From Joseph on Sat, 06 Feb 1999
Greetings, O Guy of Many Answers!
After buying a modem and not having any luck with it under Linux
(a dual-boot Win98 and Debian 2.0 system), I checked around on the Diamond Multimedia Website. After searching for "linux," I was eventually referred to a nice FAQ on Traditional, Controllerless (WinModem), and Software Modems by Diamond.
This brought to my attention that I had bought a WinModem by mistake. I was able to push my now-useless modem off on relatives who were buying a computer, and I instead followed the guide and bought a Diamond SupraExpress ISA (non-voice) modem. I set it up manually with the jumpers on the card as com3 and put it in. Windows kind of gawked at it at first, but using the CD to install it instead of Windows default drivers (as I can recall; this was a while ago), it was OK in Windows.
I installed the new modem just before leaving the country (and my computer) behind for a semester, so I can't say exactly how well it worked, as I was unable to try it out. However, upon booting into Linux, I was greeted with a new detection: ttySx (where x is some number I've now long forgotten). By this, I believe that it is functioning and happy, however, as I said, I was unable to test it before leaving.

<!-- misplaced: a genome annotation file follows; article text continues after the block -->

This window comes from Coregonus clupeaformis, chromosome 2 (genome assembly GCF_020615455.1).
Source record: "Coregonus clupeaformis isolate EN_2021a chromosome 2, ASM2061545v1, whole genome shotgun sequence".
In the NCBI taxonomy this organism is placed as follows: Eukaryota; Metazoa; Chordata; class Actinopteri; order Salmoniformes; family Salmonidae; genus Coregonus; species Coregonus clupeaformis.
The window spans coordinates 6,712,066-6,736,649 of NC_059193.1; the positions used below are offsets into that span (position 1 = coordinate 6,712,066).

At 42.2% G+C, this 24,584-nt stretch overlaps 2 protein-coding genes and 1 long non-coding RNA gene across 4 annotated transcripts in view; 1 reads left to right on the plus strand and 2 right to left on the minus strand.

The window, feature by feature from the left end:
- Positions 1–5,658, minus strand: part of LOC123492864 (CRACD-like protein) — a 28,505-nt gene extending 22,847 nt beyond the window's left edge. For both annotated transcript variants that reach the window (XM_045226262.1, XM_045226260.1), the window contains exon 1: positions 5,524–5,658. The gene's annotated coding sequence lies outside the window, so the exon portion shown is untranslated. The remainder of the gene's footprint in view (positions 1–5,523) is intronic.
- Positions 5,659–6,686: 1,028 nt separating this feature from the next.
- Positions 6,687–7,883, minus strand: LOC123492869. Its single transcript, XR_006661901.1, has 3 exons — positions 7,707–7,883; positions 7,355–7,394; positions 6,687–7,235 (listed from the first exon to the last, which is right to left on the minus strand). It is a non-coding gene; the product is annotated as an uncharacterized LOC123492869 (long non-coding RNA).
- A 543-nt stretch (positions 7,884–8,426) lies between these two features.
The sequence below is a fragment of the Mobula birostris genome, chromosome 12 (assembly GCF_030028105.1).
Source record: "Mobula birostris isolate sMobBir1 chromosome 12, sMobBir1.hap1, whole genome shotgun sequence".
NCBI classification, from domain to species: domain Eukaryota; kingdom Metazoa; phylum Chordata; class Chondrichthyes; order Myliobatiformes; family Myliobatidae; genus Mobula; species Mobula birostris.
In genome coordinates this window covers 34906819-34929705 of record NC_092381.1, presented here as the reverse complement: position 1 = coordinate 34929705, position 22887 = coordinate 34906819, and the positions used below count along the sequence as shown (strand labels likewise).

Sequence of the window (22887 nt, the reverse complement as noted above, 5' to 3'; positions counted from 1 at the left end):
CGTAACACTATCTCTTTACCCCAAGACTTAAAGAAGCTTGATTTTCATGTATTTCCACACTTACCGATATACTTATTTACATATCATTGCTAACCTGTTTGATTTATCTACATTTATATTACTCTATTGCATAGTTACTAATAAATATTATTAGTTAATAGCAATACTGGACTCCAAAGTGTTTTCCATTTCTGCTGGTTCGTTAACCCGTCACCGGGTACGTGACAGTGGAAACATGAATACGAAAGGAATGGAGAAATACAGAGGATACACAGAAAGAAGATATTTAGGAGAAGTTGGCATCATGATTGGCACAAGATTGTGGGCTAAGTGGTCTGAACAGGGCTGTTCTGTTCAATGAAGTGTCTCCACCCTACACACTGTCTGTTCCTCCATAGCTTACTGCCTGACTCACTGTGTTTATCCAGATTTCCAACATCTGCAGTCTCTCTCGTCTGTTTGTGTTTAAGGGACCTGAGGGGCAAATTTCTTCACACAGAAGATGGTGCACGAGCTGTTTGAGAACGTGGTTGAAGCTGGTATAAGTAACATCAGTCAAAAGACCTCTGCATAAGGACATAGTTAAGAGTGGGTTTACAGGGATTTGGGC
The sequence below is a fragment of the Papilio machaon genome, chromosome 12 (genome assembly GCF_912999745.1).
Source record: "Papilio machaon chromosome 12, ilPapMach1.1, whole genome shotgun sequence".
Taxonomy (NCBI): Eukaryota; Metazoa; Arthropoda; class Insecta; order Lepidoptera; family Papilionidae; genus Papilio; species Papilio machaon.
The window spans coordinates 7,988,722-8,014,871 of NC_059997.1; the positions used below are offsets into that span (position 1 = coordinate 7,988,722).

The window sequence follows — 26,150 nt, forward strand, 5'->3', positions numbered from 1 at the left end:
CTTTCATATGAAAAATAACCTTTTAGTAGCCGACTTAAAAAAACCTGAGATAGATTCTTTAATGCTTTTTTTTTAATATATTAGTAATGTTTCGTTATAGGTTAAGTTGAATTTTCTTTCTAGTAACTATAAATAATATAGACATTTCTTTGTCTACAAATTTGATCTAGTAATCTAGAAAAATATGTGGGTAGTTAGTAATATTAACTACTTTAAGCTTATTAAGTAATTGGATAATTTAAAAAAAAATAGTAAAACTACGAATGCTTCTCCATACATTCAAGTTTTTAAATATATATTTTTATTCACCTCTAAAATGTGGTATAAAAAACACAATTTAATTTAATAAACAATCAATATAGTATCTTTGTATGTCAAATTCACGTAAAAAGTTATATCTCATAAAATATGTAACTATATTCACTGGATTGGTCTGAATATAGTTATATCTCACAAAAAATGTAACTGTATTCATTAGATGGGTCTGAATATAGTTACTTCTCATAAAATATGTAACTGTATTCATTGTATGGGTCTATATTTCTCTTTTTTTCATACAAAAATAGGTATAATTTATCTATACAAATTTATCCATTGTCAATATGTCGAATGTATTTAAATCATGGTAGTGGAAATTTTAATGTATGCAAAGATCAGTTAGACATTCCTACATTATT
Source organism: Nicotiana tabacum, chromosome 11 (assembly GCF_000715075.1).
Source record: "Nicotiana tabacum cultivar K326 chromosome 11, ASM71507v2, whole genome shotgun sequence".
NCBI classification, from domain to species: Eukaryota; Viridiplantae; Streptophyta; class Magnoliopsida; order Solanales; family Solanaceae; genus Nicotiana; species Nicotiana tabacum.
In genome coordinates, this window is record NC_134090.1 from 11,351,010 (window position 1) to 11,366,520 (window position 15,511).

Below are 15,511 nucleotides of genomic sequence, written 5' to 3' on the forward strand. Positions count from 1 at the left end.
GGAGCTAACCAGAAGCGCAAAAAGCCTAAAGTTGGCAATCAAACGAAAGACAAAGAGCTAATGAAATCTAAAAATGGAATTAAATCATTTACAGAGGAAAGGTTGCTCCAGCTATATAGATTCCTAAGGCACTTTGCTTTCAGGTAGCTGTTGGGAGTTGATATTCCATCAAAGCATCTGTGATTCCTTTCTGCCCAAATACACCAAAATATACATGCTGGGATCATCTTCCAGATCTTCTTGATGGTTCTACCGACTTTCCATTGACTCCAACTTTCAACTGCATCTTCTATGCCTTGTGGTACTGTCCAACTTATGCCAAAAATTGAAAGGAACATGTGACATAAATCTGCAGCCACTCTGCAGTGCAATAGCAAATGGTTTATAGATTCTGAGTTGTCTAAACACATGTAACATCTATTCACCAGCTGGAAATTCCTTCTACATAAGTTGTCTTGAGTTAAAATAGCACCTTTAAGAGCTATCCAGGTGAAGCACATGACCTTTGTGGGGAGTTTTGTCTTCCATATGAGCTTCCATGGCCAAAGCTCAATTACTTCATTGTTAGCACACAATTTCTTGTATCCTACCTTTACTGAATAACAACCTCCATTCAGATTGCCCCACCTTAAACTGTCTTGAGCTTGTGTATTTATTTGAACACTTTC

As I have been scanning around, I have found people with problems with Diamond modems who were wondering if they are WinModems. As I found the Diamond guide rather helpful, I thought I'd pass it along to you, for review and further distribution.
For the curious, that's
You can alternately find it under the "Support"->"FAQ" selection at the top of the main page. A word of warning, however. After reading the last issue of Linux Gazette, I have found that the PCI version of the Diamond SupraExpress modem does not work with Linux. I cannot verify this, but the quote was quoting Red Hat. (2-Cent Tips) Hope this clearifies things somewhat.
I still say: GET EXTERNAL MODEMS!
(That was always safe until recently since nobody and really messed up RS232C so bad that you couldn't get your modem to work with Linux. With the recent advent of USB and the impending release of USB modems this will not be true for much longer. However, Linux may support USB before there are any significant number of USB modems on the market --- so we might squeak in).
Other than that, thanks for the pointer. I hope some of our readers find it and learn from it.
WinModems: "JUST SAY NO!" (or "RMA" --- return merchandise authorization)